Beginning of July ’21 with OneWeb. Competitor SpaceX is keeping pace with the construction of the super constellation

Despite last year’s serious financial problems, the British satellite company OneWeb continues to chase SpaceX in building its own telecommunications superconstellation, maintaining a monthly launch interval. Another such successful flight was carried out at the beginning of July this year. with the involvement of Arianespace and Roscosmos, placing the eighth set of 36 identical satellites in polar orbit. Thus, the current phase of building the constellation core has been completed in 40 percent – if the pace is maintained, the first customers in northern Europe, Russia and North America will be able to use the services of this supplier by early 2022.

The latest launch took place on 1 July this year, using the Soyuz 2.1b carrier rocket with the upper stage Fregat, at 21:48 local time (14:48 Polish time – CEST) from the 1S launch stand of the Vostochny cosmodrome, located far east on the Russian border -chinese. The flight bore the Russian designation ST33 and was the fifth commercial launch from this spaceport.

The mission went smoothly, anyway. The miniature satellites of the OneWeb constellation were released in fours, approximately every 20 minutes. Between these separations, the upper Fregate started its ACS motor for a few seconds, modifying the parameters of its orbit at the same time. In total, there were nine such segmental disconnections at an altitude of approximately 450 kilometers. The last separation took place at 3 hours and 51 minutes, ending the placement of all copies. Ultimately, the satellites will go a little higher using an electric ion drive, at an altitude of 1200 kilometers.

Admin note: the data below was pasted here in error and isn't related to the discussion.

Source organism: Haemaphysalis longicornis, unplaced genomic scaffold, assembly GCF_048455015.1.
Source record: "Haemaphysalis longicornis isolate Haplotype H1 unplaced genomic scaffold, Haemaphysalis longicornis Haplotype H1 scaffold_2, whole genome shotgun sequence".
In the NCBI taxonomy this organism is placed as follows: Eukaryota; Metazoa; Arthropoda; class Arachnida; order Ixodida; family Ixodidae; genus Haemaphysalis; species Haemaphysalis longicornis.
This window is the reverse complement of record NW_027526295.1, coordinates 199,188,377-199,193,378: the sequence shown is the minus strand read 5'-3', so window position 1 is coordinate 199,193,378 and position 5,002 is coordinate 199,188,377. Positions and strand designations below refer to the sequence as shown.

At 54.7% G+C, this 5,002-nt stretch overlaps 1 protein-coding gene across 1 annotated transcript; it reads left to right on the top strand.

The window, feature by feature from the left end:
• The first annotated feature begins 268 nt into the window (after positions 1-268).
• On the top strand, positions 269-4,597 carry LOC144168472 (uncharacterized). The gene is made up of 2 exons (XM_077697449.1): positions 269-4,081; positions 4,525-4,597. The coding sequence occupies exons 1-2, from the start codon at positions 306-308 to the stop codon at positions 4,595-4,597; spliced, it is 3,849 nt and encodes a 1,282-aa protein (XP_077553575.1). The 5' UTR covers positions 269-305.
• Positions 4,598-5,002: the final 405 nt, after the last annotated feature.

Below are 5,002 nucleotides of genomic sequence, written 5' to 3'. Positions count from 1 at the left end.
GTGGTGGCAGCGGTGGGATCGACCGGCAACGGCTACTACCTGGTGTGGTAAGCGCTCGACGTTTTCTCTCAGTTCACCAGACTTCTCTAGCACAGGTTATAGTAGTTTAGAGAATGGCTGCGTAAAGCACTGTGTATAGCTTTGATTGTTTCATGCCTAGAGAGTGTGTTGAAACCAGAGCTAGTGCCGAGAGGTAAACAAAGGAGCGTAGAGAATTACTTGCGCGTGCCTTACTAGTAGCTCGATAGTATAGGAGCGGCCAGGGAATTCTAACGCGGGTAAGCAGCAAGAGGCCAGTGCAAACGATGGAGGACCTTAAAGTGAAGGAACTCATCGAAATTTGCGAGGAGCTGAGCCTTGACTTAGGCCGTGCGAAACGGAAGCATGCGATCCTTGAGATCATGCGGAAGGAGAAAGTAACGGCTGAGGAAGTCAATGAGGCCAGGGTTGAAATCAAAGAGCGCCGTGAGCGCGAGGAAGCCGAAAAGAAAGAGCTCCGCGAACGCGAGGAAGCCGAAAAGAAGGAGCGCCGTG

At the very end of the mission, after the entire load had been lifted, the fourth stage Frigate started the ACS engine for the last time in order to brake and re-enter the Earth’s atmosphere to deorbit.

Together with the latest delivery, 254 OneWeb satellites have been deployed so far, of which 6 were taken for testing purposes at the very beginning of the program. In the first phase of construction, the OneWeb network will consist of 648 satellites, while in the second phase, 6372 objects are planned to orbit, although the company had assumed a super-constellation of 48,000 objects before the serious crisis.

As the company emphasizes, intensive work is underway to launch a global Internet supply already at the beginning of 2022. Interestingly, according to the announcements, the test campaign will begin this summer, which will take place in the UK, Canada and the Arctic region. Most likely, over the next six months, local residents will be able to take full advantage of the OneWeb constellation, ahead of its main competitor – SpaceX with the emerging Starlink super-constellation – in providing satellite Internet access to countries in the north.


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